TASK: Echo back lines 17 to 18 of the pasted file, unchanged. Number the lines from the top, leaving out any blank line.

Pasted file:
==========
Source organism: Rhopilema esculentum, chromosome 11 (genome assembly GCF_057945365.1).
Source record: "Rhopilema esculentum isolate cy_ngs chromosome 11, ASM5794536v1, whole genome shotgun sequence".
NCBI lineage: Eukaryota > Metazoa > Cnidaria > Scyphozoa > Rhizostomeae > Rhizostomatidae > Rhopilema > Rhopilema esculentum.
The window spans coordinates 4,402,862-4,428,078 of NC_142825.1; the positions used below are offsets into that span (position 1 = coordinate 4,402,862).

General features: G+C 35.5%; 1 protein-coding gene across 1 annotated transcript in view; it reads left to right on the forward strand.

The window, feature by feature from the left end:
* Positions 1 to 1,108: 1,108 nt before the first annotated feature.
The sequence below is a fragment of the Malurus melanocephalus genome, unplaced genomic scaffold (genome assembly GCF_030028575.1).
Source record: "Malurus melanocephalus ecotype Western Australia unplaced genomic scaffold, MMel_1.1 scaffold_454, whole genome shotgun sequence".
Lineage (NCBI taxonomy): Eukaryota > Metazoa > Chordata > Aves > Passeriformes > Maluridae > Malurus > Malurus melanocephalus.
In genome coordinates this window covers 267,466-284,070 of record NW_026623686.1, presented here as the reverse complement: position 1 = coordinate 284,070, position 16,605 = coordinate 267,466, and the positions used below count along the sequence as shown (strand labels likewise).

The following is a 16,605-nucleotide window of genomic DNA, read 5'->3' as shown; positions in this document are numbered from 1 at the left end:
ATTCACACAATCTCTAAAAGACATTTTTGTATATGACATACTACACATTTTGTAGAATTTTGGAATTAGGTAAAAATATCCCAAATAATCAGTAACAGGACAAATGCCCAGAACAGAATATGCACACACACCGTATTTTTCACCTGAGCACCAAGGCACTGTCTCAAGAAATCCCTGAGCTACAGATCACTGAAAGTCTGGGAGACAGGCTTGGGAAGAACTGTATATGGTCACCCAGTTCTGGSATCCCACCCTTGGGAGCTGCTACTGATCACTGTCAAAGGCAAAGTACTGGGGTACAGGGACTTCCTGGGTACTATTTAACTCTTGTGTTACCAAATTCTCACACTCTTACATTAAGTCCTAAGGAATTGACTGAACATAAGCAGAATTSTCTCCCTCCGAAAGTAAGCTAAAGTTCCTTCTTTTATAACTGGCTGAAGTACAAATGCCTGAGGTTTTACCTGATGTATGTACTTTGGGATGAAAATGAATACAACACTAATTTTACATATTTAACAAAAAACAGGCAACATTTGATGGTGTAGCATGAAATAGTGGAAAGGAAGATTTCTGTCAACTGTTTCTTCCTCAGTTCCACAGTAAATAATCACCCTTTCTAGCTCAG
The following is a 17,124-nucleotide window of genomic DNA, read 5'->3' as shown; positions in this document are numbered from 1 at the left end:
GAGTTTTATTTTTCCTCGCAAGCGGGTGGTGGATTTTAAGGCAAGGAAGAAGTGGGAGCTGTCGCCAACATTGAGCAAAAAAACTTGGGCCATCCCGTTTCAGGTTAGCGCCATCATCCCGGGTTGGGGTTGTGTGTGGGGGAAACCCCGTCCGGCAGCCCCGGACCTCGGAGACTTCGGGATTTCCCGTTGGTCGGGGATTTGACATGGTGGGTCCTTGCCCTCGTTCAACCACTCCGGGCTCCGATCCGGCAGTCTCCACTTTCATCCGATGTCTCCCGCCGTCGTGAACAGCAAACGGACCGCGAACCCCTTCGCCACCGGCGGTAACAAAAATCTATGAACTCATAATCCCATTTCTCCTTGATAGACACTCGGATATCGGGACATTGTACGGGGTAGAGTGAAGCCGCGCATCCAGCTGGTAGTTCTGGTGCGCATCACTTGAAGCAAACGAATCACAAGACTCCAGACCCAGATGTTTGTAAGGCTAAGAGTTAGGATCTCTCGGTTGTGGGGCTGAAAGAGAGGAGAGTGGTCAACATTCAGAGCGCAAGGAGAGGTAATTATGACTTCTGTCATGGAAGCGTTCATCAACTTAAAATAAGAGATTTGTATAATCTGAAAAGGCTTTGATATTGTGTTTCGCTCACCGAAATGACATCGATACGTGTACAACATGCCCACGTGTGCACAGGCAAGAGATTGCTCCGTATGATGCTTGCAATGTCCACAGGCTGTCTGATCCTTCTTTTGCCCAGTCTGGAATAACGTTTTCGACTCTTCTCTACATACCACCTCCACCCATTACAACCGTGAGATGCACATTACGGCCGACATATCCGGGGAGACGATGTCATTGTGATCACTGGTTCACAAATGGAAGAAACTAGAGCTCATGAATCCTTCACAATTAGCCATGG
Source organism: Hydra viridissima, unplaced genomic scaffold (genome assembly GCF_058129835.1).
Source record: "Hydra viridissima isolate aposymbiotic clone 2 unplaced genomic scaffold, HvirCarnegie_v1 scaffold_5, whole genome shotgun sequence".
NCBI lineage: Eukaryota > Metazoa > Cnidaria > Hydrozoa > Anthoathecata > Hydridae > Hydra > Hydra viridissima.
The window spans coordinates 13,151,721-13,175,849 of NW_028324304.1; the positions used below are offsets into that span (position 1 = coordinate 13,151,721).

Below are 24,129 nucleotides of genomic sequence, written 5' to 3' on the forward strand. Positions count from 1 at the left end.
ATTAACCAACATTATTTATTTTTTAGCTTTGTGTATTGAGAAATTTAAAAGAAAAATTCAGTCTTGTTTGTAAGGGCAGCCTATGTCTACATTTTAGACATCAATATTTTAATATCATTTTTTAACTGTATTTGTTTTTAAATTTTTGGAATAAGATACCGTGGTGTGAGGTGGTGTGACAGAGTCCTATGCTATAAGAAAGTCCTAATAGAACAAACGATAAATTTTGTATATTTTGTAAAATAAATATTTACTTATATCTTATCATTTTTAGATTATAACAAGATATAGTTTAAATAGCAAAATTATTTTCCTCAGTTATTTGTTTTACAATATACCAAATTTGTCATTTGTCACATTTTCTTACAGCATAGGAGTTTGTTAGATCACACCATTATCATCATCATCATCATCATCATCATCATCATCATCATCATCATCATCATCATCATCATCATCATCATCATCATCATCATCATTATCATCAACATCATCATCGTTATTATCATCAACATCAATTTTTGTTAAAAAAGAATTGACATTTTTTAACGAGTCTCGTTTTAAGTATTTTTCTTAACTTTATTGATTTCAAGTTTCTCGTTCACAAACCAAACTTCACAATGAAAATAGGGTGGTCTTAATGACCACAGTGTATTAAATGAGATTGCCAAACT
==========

Source record: "Hydra viridissima isolate aposymbiotic clone 2 unplaced genomic scaffold, HvirCarnegie_v1 scaffold_5, whole genome shotgun sequence".
NCBI lineage: Eukaryota > Metazoa > Cnidaria > Hydrozoa > Anthoathecata > Hydridae > Hydra > Hydra viridissima.